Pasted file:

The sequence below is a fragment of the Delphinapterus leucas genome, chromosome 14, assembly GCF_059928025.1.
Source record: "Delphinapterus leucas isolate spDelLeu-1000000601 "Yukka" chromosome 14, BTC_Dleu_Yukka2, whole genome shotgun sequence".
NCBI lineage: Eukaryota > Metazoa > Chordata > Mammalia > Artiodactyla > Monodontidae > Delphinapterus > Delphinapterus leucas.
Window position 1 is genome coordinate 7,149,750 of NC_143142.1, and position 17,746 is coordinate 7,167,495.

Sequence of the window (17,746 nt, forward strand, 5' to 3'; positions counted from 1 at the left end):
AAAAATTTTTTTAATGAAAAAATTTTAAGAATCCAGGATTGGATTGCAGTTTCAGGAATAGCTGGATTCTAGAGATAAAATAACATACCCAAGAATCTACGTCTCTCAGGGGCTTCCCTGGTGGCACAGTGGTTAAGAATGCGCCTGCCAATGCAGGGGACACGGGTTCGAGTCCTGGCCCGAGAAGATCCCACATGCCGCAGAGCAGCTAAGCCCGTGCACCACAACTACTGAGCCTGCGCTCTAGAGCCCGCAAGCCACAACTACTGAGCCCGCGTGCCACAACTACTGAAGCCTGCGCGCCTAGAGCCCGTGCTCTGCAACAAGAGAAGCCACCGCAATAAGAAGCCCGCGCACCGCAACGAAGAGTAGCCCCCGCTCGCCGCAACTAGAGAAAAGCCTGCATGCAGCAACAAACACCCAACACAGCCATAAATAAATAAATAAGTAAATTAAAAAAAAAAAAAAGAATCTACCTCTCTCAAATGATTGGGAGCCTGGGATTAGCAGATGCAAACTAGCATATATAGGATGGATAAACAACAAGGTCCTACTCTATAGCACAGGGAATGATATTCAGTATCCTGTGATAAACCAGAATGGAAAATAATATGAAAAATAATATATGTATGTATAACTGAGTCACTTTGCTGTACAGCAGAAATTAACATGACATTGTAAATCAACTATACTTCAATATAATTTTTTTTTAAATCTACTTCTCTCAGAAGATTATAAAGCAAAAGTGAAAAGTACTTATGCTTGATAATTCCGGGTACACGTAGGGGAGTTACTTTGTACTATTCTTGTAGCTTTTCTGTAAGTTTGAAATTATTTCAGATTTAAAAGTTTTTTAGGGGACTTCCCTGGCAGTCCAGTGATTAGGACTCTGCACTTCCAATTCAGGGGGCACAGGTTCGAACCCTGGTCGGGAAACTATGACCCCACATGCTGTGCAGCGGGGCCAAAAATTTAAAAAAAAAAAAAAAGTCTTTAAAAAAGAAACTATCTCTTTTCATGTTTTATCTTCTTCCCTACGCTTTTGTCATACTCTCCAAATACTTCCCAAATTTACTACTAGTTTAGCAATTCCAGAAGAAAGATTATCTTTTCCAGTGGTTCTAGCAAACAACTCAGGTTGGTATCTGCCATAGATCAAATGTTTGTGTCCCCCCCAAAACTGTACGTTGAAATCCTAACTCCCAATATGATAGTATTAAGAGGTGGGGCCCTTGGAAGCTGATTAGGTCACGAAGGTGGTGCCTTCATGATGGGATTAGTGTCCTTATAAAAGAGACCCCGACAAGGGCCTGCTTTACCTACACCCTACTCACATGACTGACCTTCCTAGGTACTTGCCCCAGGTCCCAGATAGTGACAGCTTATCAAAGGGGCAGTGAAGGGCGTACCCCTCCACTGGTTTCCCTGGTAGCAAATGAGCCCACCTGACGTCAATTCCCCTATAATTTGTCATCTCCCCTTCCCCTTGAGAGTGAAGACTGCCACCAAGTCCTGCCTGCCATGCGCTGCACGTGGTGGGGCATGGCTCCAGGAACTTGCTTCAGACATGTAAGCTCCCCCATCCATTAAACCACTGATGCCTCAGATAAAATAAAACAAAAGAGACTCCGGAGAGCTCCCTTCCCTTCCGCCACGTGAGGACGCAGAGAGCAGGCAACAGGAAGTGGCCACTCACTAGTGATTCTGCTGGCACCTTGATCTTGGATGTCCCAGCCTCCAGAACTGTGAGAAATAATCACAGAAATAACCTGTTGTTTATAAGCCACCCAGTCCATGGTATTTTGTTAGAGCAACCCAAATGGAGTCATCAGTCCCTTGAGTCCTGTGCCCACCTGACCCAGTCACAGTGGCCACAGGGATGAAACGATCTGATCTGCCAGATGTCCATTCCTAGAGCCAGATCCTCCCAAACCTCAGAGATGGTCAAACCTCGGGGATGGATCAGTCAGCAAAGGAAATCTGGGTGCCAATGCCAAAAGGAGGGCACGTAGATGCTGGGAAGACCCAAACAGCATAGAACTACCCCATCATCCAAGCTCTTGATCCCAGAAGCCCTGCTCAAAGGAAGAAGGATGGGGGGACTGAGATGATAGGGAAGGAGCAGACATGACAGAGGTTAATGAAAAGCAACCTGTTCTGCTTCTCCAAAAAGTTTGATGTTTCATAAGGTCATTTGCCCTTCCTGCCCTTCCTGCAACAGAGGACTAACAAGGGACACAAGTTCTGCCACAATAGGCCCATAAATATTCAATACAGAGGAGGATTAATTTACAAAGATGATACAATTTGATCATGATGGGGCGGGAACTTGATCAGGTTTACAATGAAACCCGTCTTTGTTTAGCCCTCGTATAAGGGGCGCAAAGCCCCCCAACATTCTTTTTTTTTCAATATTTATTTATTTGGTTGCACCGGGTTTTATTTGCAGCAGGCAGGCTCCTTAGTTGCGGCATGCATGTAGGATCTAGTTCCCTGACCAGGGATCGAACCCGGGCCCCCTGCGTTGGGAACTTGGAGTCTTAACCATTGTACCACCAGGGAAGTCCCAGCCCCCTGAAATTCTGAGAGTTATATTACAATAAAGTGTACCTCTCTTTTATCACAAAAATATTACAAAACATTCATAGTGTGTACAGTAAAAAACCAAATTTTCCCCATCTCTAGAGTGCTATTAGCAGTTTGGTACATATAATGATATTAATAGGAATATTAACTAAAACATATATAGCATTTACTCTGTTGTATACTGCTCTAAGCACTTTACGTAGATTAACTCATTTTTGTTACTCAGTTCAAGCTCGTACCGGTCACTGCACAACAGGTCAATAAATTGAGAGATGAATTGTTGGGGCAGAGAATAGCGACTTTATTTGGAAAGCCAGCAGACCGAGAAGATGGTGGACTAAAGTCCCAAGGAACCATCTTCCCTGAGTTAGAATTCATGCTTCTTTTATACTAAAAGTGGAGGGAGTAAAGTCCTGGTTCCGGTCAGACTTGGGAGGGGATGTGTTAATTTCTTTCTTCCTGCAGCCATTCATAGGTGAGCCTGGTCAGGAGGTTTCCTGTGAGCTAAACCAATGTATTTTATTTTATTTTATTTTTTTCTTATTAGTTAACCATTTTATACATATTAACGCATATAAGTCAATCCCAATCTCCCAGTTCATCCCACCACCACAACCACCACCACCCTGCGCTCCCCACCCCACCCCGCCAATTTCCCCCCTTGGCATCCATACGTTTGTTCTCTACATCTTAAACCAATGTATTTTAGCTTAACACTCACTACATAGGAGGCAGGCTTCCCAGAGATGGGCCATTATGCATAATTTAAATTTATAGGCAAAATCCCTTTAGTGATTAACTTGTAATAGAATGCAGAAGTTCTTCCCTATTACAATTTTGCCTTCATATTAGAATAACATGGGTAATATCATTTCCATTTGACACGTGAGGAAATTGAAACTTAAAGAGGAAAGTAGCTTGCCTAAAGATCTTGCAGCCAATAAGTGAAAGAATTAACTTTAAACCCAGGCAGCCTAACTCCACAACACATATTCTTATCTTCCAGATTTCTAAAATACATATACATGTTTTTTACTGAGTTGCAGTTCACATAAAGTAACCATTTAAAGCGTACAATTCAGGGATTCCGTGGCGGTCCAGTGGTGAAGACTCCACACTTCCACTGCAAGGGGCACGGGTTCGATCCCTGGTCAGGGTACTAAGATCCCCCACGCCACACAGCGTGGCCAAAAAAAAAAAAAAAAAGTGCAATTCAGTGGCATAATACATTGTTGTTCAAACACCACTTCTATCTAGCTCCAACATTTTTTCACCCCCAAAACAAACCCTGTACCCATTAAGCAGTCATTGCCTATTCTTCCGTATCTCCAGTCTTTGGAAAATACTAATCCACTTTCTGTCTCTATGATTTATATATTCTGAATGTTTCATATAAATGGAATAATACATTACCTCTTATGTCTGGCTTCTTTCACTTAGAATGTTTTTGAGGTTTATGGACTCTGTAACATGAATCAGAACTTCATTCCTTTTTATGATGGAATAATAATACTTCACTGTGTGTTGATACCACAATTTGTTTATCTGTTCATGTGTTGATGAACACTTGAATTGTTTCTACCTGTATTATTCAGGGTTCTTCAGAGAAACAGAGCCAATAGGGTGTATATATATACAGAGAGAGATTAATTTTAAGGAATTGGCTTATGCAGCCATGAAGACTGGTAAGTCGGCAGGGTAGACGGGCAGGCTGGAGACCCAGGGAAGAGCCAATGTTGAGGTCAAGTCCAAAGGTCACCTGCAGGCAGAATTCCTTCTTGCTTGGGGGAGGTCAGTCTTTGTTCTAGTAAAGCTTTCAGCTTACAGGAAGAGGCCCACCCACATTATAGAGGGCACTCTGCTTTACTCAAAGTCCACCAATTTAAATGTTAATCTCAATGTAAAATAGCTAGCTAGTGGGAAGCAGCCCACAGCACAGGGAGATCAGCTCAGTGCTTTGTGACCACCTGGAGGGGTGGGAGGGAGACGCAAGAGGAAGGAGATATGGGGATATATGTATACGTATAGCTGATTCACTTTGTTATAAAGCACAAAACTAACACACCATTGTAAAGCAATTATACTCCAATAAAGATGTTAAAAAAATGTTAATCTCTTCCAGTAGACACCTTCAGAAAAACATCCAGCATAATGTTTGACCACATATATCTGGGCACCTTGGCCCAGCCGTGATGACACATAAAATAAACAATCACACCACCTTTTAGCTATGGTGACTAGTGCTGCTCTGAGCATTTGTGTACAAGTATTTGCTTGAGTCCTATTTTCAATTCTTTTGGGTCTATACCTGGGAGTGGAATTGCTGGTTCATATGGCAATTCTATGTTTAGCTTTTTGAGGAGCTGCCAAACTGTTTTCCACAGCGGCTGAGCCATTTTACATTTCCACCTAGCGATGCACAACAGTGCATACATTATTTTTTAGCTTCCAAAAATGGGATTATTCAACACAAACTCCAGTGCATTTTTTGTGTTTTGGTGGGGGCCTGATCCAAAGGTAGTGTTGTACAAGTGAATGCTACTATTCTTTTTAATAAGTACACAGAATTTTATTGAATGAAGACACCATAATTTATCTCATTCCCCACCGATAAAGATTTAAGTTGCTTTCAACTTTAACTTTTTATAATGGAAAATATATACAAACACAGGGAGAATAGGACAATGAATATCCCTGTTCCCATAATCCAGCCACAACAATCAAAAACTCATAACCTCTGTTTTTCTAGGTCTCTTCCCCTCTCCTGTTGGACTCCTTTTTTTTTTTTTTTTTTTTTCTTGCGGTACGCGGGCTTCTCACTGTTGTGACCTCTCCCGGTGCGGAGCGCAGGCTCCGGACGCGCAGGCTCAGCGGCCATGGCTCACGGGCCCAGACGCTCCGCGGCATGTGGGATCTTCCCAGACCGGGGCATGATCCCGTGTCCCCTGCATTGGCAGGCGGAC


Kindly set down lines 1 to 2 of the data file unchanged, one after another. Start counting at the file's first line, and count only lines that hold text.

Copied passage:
The sequence below is a fragment of the Delphinapterus leucas genome, chromosome 14, assembly GCF_059928025.1.
Source record: "Delphinapterus leucas isolate spDelLeu-1000000601 "Yukka" chromosome 14, BTC_Dleu_Yukka2, whole genome shotgun sequence".